Tips for New Teachers

Getting scared about the idea of teaching now?

I’ve compiled this short list of thoughts for teaching high school students. It is more for new teachers who are beginning to fear the idea of teaching before they have even touched down in Thailand. Boring to some, useful to others, I‘ve compiled these thoughts with non/ low experienced teachers in mind.

You’re going to have a good time here! I don’t know you, but I know the Super English Management and current staff. If you are a worrier that will upset people with your fretting before you leave, please print a copy of this for their sake, show it to them, put your mind and theirs at ease, and say, “I’m looking forward to my time in paradise!”

Want to go to work?

Always wear a smile.

Patience.

Speak VERY slowly.

Expect NO second language from the students. It makes each day beautiful.

Have a collection of games available in your bag at all times.

Be silly/ stupid. Be “The Jester”.

Don’t expect any miracles. A large amount of teachers don’t understand the logic in other countries teaching methods, but no one has succeeded in changing them, except Peter.

Speak Very slowly.

Don’t get STRESSED. Nothing in the world pays enough for stress and its dangerous side effects.

Instigate your rules of the classroom within your first meetings of the students. When they know how you want the class running they will happily comply with your rules.

When you have any problems, remember your management and peers are there for you to offer advice and solutions, any time of the day.

Set a goal for your students from the beginning, something they think impossible but you can guarantee them they will be able to achieve in time. For example: by the end of this term you are going to speak for 5/6 minutes about your family, hobbies, future goals, likes and dislikes.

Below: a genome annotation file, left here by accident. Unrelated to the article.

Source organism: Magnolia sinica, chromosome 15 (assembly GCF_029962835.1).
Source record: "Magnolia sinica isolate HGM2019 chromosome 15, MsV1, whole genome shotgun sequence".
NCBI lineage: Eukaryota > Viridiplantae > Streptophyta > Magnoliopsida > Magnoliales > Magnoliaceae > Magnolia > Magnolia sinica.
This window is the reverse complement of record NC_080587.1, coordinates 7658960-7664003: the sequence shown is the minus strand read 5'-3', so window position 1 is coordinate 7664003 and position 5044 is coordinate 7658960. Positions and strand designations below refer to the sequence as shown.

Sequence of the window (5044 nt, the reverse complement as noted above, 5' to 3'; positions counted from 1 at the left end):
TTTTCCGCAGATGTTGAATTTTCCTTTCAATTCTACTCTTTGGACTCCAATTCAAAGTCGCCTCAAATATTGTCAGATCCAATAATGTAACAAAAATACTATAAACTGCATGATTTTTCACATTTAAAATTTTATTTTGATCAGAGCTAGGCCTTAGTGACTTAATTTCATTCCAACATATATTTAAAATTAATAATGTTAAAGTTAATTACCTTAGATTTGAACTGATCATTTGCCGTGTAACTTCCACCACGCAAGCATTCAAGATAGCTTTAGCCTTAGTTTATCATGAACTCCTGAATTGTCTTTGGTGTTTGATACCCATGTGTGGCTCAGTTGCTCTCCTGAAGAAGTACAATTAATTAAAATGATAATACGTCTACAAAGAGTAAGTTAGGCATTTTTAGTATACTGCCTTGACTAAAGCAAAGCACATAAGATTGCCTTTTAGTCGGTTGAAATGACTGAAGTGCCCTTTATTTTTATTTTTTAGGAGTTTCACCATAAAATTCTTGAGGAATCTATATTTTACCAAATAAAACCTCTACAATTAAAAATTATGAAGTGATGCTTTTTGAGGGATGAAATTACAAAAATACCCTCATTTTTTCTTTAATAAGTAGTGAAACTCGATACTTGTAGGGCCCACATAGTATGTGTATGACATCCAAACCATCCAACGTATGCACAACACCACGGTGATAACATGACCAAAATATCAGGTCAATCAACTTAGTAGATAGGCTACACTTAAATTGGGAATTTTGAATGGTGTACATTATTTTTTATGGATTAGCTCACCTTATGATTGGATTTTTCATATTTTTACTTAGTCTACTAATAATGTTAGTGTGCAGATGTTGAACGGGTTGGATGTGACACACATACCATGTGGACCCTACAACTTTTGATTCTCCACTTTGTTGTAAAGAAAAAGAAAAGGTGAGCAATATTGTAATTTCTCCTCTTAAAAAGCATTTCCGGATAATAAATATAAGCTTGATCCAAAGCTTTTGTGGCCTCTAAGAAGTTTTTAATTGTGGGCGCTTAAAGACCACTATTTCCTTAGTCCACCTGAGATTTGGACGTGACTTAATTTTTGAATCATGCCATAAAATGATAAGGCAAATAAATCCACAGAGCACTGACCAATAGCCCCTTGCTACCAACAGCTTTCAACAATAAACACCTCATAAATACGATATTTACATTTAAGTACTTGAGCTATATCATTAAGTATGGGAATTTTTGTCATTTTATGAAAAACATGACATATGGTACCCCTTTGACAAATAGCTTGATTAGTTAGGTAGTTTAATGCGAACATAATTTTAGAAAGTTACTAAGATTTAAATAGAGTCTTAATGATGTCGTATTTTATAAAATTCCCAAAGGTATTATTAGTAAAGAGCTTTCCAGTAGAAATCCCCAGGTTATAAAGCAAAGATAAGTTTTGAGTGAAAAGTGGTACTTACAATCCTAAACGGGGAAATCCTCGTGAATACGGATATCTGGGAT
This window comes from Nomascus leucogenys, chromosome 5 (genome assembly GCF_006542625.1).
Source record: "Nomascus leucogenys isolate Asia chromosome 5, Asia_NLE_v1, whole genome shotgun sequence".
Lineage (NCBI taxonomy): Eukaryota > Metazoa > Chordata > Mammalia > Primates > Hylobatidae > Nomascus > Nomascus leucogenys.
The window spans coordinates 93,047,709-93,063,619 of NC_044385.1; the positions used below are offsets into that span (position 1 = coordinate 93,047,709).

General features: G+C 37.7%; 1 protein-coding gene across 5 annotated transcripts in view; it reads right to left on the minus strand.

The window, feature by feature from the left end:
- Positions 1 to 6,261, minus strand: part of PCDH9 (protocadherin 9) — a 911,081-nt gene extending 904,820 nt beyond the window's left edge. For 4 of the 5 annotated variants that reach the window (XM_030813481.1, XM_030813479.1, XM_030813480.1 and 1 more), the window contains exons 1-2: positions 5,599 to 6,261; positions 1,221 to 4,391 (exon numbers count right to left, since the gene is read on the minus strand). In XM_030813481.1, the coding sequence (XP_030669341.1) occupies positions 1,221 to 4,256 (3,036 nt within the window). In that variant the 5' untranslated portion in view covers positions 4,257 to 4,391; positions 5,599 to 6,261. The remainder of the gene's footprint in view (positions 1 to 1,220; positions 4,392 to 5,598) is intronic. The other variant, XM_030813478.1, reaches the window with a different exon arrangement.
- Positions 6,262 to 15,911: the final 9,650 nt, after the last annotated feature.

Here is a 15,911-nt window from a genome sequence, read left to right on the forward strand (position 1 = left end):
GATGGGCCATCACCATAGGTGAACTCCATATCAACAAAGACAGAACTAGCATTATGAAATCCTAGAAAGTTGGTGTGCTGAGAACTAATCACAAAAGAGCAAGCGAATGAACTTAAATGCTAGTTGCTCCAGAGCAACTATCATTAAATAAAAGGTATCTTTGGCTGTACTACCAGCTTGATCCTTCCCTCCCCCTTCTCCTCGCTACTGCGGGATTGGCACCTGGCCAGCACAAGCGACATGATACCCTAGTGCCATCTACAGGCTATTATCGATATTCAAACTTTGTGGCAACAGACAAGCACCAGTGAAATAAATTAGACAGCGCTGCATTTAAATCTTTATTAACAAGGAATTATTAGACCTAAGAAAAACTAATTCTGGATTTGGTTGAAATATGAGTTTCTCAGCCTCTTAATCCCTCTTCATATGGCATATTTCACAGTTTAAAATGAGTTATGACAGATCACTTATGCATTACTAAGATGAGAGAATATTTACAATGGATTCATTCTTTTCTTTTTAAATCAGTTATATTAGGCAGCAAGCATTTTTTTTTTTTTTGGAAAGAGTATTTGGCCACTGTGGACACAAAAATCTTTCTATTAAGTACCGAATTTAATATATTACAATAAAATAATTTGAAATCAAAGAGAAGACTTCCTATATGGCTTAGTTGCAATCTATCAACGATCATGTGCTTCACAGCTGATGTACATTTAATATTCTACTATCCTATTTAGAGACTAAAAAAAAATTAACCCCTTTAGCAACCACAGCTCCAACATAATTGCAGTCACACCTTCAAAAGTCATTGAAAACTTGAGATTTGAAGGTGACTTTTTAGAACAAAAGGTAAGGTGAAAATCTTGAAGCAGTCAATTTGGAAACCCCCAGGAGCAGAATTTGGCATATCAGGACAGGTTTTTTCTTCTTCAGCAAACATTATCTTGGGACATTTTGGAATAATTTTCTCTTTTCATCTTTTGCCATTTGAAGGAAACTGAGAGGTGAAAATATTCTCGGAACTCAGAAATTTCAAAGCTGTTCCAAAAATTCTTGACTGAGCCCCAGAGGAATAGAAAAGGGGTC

Speak Very slowly.

Encourage positive reinforcement and clapping in the classroom. Witness how much the students get from this.

Keep returning to previous weeks teachings to incorporate all your lessons. Continuity of targets and various ways to use them will reinforce your teaching.

Don’t expect too much from the students. Teach them the same target again using slightly different words.

Sing songs with the students. Provide them with the lyrics but delete ten of the words. Then listen to the song to determine and explain the missing words. Then sing! They love it.

Get to know as many nicknames as possible. I regret not asking my students to make a badge for me that they could wear each lesson.

Talk to as many students as you can, not just the ones you teach but people you regularly see in the corridors. Introduce yourself to the whole school.

Give the students a fresh start every week, even if their class behavior is consistently poor.

Talk with your students as a friend for 5/10 minutes at the start of each lesson. Start with simple questions and then advance to harder ones.

Expect many unexpected changes! Holidays, canceled classes, and on and on!

Draw/Explain each new word in great detail.

Encourage describing: “I don’t know the name but it is made from…..and used…..

Always tell the students when you are upset, Do your best not to leave the class in frustration or anger. This means the students have won.

Re-seat your students if the classroom environment is not positive. Keep notes and inform your assistant teachers.

Interview repeat problem students with your assistant. Keep in mind they have a lot more going in their lives than what you see.

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